The first is that in many older, established democracies, most prime ministers and finance ministers don't have much training in economics. Central bankers, for their part, typically tend to have more expertise, but even here, there aren't nearly as many PhDs as you'd expect. Here's the key chart (click to enlarge if it's too small):
One notable finding here is that countries in the euro zone are least likely to have prime ministers with economics degrees. "We had presumed that membership in an economic union, in particular the Eurozone, would increase the demand for more competent economic policymakers," Hallerberg and Wehner write in an accompanying VoxEu essay. Not so.
On the other hand, the authors discovered that newer, younger democracies like Slovenia are much more likely to slot economists into positions of power — presumably because this is their way of reassuring markets and investors after a period of instability.
Now, there's a key exception here: Countries of all types tend to turn to economists during financial crises. The authors found that "the appointment of an economics PhD as a central bank president is 22 percentage points more likely during a banking crisis." That's not too surprising, though it's possible that some of this is about signaling. The paper finds that left-wing governments are much more likely to turn to formula-wielding technocrats in crises, perhaps as a way of appeasing nervous investors.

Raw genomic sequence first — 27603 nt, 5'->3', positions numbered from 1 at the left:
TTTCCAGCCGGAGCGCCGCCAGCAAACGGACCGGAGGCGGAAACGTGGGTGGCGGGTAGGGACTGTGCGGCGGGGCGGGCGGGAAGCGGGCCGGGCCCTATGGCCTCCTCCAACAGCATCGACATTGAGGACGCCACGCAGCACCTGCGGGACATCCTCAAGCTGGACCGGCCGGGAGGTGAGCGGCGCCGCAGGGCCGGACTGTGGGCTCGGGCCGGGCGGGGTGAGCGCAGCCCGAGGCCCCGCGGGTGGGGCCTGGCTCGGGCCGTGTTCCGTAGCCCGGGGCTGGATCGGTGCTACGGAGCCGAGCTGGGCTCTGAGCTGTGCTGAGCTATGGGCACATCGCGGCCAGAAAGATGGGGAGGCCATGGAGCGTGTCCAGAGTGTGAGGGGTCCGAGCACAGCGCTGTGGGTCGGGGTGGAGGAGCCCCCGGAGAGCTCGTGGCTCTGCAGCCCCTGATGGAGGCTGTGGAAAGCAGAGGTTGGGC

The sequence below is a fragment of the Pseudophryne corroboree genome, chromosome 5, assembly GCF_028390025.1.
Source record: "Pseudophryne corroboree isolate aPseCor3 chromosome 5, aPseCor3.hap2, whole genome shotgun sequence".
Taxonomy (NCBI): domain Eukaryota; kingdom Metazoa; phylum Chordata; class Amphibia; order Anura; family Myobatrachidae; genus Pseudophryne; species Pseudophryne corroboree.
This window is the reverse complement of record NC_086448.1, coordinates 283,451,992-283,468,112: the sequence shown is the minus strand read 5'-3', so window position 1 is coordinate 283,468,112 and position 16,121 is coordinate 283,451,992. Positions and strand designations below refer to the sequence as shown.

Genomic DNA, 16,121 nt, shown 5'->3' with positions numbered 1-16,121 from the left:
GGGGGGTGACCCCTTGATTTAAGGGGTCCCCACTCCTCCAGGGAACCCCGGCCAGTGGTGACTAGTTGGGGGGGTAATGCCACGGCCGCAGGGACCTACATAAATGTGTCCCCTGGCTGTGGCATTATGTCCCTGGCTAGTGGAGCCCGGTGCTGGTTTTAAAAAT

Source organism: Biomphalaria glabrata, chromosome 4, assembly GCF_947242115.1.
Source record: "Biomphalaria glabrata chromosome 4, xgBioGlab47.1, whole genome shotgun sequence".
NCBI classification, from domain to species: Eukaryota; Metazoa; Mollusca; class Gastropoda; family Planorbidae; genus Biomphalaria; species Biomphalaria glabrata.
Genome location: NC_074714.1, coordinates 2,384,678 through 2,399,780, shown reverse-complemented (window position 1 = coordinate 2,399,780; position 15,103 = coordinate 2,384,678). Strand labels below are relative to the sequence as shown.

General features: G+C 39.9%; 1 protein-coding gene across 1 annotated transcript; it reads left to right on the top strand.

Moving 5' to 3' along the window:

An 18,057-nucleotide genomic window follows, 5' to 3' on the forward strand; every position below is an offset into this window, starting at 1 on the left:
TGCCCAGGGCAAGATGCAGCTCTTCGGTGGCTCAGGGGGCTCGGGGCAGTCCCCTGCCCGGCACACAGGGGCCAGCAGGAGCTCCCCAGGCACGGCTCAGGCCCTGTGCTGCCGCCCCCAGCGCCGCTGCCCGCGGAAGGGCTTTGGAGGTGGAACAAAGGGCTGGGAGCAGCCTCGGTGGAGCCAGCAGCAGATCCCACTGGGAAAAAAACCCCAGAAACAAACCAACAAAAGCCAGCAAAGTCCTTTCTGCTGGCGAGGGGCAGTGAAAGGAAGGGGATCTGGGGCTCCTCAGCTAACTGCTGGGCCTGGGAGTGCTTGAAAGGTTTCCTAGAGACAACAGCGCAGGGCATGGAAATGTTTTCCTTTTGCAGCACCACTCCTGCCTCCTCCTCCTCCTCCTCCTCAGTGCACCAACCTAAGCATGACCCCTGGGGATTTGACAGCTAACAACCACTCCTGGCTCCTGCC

In any case, the paper doesn't say much about whether having economists run a country actually leads to better outcomes. It's possible that they don't! In their VoxEU essay, the Hallerberg and Wehner note that "it is not a priori clear that technical competence in itself is a desirable trait." After all, most governments are already staffed with thousands of trained economists. It might be far more important for a leader to be a competent manager with political savvy than to have a lot of technical expertise.
And it seems most older, established democracies do tend to operate this way. It's useful to trot out the economists during crises — as Italy and Greece did in 2011 with Mario Monti and Lucas Papademos. But most of the time, for better or worse, technocrats aren't nearly as highly prized.